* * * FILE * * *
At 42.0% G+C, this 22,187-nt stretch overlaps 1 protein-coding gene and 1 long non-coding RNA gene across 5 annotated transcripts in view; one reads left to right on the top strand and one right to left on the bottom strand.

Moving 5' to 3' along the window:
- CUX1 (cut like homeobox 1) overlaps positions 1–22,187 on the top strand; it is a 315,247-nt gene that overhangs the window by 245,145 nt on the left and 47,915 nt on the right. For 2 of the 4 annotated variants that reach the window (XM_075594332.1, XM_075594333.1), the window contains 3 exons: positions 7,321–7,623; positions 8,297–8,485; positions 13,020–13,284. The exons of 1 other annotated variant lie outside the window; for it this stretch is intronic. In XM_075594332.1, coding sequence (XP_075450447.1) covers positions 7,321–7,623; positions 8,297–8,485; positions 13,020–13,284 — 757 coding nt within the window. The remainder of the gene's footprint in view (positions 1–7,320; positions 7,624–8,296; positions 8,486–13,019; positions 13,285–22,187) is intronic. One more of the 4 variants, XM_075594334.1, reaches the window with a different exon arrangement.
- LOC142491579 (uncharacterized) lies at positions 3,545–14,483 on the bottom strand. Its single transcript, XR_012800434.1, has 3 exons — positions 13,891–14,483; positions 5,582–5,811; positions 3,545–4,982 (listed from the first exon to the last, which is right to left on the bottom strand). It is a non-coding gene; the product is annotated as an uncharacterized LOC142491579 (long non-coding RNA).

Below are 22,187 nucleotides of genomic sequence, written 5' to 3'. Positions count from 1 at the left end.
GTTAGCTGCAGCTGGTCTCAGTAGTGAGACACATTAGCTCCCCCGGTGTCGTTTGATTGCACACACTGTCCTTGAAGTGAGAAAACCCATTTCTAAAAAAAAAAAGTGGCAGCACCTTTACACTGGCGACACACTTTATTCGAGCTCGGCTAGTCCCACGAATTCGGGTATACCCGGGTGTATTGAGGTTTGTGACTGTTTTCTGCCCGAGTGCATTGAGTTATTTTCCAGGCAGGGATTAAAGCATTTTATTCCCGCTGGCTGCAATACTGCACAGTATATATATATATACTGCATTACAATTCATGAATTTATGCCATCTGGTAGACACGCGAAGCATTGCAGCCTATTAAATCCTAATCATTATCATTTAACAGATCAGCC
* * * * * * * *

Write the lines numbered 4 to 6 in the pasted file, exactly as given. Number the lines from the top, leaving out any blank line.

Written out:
- LOC142491579 (uncharacterized) lies at positions 3,545–14,483 on the bottom strand. Its single transcript, XR_012800434.1, has 3 exons — positions 13,891–14,483; positions 5,582–5,811; positions 3,545–4,982 (listed from the first exon to the last, which is right to left on the bottom strand). It is a non-coding gene; the product is annotated as an uncharacterized LOC142491579 (long non-coding RNA).

Below are 22,187 nucleotides of genomic sequence, written 5' to 3'. Positions count from 1 at the left end.
GTTAGCTGCAGCTGGTCTCAGTAGTGAGACACATTAGCTCCCCCGGTGTCGTTTGATTGCACACACTGTCCTTGAAGTGAGAAAACCCATTTCTAAAAAAAAAAAGTGGCAGCACCTTTACACTGGCGACACACTTTATTCGAGCTCGGCTAGTCCCACGAATTCGGGTATACCCGGGTGTATTGAGGTTTGTGACTGTTTTCTGCCCGAGTGCATTGAGTTATTTTCCAGGCAGGGATTAAAGCATTTTATTCCCGCTGGCTGCAATACTGCACAGTATATATATATATACTGCATTACAATTCATGAATTTATGCCATCTGGTAGACACGCGAAGCATTGCAGCCTATTAAATCCTAATCATTATCATTTAACAGATCAGCC